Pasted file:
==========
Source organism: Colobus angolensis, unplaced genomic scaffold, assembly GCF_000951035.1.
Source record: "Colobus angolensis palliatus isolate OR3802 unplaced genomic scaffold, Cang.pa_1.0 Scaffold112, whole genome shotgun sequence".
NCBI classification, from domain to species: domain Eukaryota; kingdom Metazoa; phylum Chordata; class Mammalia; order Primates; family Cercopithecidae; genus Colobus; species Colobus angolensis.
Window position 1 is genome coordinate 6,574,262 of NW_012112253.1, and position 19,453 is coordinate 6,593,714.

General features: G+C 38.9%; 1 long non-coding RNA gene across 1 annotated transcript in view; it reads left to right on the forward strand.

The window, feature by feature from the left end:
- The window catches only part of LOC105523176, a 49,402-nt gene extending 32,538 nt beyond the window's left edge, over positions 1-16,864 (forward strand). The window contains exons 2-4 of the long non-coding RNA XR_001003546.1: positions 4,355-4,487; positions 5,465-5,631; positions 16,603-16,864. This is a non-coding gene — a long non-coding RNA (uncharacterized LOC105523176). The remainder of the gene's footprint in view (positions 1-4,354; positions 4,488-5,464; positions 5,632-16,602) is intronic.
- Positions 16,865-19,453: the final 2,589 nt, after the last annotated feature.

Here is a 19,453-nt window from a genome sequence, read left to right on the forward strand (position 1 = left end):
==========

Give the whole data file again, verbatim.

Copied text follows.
Source organism: Colobus angolensis, unplaced genomic scaffold, assembly GCF_000951035.1.
Source record: "Colobus angolensis palliatus isolate OR3802 unplaced genomic scaffold, Cang.pa_1.0 Scaffold112, whole genome shotgun sequence".
NCBI classification, from domain to species: domain Eukaryota; kingdom Metazoa; phylum Chordata; class Mammalia; order Primates; family Cercopithecidae; genus Colobus; species Colobus angolensis.
Window position 1 is genome coordinate 6,574,262 of NW_012112253.1, and position 19,453 is coordinate 6,593,714.

General features: G+C 38.9%; 1 long non-coding RNA gene across 1 annotated transcript in view; it reads left to right on the forward strand.

The window, feature by feature from the left end:
- The window catches only part of LOC105523176, a 49,402-nt gene extending 32,538 nt beyond the window's left edge, over positions 1-16,864 (forward strand). The window contains exons 2-4 of the long non-coding RNA XR_001003546.1: positions 4,355-4,487; positions 5,465-5,631; positions 16,603-16,864. This is a non-coding gene — a long non-coding RNA (uncharacterized LOC105523176). The remainder of the gene's footprint in view (positions 1-4,354; positions 4,488-5,464; positions 5,632-16,602) is intronic.
- Positions 16,865-19,453: the final 2,589 nt, after the last annotated feature.

Here is a 19,453-nt window from a genome sequence, read left to right on the forward strand (position 1 = left end):